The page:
I had a dream last night that I was reviewing the debut EP from the Dazies–except in this case it was actually a speed rap artist and not the solo project of Mean Creak drummer Mikey Holland. In this dream, Mr. Holland was telling me (via Facebook chat) that he was sometimes compared to Velociraptor or AnDante, and that while he was not as fast as either of these rappers, he had just as much to say. And no, while I’m not making this up, I do think this dream was trying to foreshadow a whole lot of drag racing, baseball card collecting, graffiti spraying, cannonball splashing, adolescent fun that we find here in this music.

Mikey Holland is a drummer first and you bet he loves Levon Helm. While never considered the fastest most technical or the hardest hitting drummer, Helm was one of those musicians whose folksy character and brilliant eccentricity endeared him to fans of The Band with a devoutness rarely seen in drummer fandom. In a sense, Levon Helm was sort of like the Satchel Paige of music—a legend in his own time, a barnstormer, and a mystery–and it’s in this underdog spirit Holland and friends Paul Sentz (Slowdim), Erik Wormwood (Mean Creek) and Eric Penna (the Trabants) made this recording.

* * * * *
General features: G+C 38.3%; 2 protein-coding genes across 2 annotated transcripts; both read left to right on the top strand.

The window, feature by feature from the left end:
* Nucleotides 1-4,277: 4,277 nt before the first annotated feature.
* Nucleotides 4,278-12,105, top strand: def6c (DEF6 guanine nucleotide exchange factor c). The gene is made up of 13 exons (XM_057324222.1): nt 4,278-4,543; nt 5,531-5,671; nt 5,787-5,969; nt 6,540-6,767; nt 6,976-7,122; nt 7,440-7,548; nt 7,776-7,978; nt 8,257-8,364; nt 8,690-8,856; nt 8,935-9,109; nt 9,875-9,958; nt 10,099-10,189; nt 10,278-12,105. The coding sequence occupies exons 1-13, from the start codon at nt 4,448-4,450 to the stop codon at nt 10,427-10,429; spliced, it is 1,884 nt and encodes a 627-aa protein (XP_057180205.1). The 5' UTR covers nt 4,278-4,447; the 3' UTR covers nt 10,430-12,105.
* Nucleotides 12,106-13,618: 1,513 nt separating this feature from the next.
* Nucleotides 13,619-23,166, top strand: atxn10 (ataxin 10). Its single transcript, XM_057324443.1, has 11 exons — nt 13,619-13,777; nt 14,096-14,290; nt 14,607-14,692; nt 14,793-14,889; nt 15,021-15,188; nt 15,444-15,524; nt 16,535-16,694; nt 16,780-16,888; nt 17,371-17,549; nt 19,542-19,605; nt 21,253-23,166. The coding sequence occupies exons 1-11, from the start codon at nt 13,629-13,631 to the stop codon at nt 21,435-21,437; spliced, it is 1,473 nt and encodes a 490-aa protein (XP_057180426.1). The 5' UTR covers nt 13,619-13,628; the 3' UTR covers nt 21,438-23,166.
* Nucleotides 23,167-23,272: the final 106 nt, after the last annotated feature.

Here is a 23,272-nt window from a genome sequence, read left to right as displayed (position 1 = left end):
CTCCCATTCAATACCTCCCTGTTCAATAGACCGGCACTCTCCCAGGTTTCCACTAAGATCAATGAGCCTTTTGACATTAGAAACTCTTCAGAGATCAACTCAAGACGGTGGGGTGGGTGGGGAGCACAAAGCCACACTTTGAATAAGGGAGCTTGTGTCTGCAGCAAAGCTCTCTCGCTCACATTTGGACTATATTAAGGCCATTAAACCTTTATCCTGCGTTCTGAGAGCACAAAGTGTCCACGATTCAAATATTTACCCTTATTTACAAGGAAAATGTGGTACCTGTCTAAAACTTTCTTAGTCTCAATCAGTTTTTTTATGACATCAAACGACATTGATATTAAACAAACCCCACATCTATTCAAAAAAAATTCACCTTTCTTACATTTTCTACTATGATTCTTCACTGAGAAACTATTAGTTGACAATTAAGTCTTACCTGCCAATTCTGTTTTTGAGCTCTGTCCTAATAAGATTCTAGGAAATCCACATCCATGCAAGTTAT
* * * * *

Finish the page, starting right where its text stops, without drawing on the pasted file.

Five tracks here won’t disappoint fans of Mean Creek (I’m certainly one, and Holland himself is way more than just a drummer in that group), but the music here doesn’t have the strident tension that makes Mean Creek songs stand straight. More laid back and jangly in its vernacular, the Dazies go after the sound of being wonderstruck, rather than simply tell tales of it. Like a Satchel Paige pitch, or a Levon Helm drum fill, nothing is going to knock listeners clear over with pure fury or force, but rather with rocking style. At two short-minutes, “I Don’t Mind (Going Nowhere)” pits a jump-the-gun verse against a rollicking shout-along chorus and a dizzying blur of guitar-sweetness on the breaks. “Into the Sea” is straight-ahead jangly-power pop with Byrdsy harmonies that gel right away. “Nobody’s Bring You Down” is the ballad of the bunch, with a soft and sultry Marc Bolan-meets-Ricky Nelson vibe. But “Wake Up” is my favorite of the bunch, with a palm-mute “Jessie’s Girl” intro that veers into a cool, sassy vocal interplay on the chorus. He might not be a speed-rapper, or a power pitcher, or Neil Peart (thx God) but Mikey Holland knows how to put his hooks together and doing so finds plenty of life for his songs here.

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